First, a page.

The Groupama-FDJ rider placed seventh overall at the Tour de la Provence, which was his first competitive outing since last July. He left the Tour de France with a thigh muscle injury and ultimately opted not to race again in 2019.
Pinot was among the marquee names at the Tour de la Provence but he was unable to follow the relentless pace of Nairo Quintana (Arkéa-Samsic) on the stage 3 mountain finish at Chalet Reynard, 7km shy of the summit of Mont Ventoux.
The Frenchman placed ninth on the stage, in a chasing group that came home 2:12 behind Quintana, who went on to secure overall victory.
"My first objectives are in March, with Paris-Nice," Pinot said, according to L’Équipe. "There is no need to panic, I need to stay calm and be patient, even if that’s not my strong point. This week, I gave the maximum and I was beaten by stronger riders. I have no regrets."
Pinot struggled with stomach problems on the opening two stages of the race, though he declined to use the issue as an excuse for his showing on Mont Ventoux, where a sparkling Quintana danced clear of a reduced front group with 6km remaining.
On Sunday’s final stage, Pinot led the peloton over the top of the day’s first climb and accelerated on the Côte de la Cride before coming home in the main body of the peloton.
"He needs these efforts to get back to his best level," said Groupama-FDJ directeur sportif Philippe Mauduit.
"It’s going to take a few races to find the Thibaut of last year but, when you look at his values in training, physically he’s there, at the same level as last year."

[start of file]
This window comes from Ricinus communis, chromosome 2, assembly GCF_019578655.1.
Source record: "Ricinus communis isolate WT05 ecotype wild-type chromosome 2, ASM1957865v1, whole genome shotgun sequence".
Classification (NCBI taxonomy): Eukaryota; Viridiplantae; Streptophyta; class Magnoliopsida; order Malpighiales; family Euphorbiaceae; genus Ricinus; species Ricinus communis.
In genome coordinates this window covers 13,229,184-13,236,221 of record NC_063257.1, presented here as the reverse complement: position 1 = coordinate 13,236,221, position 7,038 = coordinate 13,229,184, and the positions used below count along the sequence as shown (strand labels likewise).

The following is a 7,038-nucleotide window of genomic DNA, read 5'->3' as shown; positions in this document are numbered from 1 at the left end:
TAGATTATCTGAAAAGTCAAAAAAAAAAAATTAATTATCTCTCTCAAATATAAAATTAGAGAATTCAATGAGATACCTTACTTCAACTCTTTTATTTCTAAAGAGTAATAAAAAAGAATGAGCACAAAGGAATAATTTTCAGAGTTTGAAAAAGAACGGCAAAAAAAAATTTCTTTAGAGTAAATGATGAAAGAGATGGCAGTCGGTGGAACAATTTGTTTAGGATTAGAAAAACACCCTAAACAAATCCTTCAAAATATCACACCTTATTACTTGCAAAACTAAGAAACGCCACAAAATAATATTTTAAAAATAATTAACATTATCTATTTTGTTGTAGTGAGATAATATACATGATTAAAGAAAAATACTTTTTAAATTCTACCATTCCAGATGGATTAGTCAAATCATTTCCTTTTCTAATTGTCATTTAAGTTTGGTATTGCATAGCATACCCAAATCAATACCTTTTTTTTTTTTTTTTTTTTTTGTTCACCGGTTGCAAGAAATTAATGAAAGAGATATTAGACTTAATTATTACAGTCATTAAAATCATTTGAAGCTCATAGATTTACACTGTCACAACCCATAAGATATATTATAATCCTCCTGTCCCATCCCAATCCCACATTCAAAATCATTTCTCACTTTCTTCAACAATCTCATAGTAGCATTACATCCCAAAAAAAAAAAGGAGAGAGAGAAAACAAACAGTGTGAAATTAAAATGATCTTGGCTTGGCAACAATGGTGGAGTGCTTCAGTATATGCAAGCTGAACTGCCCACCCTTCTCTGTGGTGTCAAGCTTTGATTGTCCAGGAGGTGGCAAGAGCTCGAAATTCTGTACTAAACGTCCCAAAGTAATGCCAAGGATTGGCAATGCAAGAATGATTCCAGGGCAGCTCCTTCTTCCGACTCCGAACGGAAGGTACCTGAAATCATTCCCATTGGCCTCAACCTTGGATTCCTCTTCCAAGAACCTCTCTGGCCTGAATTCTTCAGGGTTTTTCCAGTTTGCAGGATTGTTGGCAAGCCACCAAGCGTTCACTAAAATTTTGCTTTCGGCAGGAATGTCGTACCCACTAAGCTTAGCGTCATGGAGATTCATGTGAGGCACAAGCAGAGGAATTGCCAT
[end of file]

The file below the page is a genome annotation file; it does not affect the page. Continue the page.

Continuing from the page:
Twelve months ago, Pinot began his campaign with fourth overall in Provence before he won atop Mont Faron to secure overall victory at the Tour du Haut-Var the following week. The 29-year-old will again line out at the three-stage Tour du Haut-Var, his final test before his Paris-Nice debut next month.
"My ambition will be to do the best possible," Pinot said.
"There’ll be some big leaders there and it will be good to measure myself again. It will be another test. In any case, it’s done me good to come back to competition. You can do any kind of training, but nothing replaces racing."
Thank you for reading 5 articles this month* Join now for unlimited access
Enjoy your first month for just £1 / $1 / €1
*Read 5 free articles per month without a subscription
Join now for unlimited access
Try your first month for just £1 / $1 / €1
Thank you for signing up to Cycling News. You will receive a verification email shortly.
There was a problem. Please refresh the page and try again.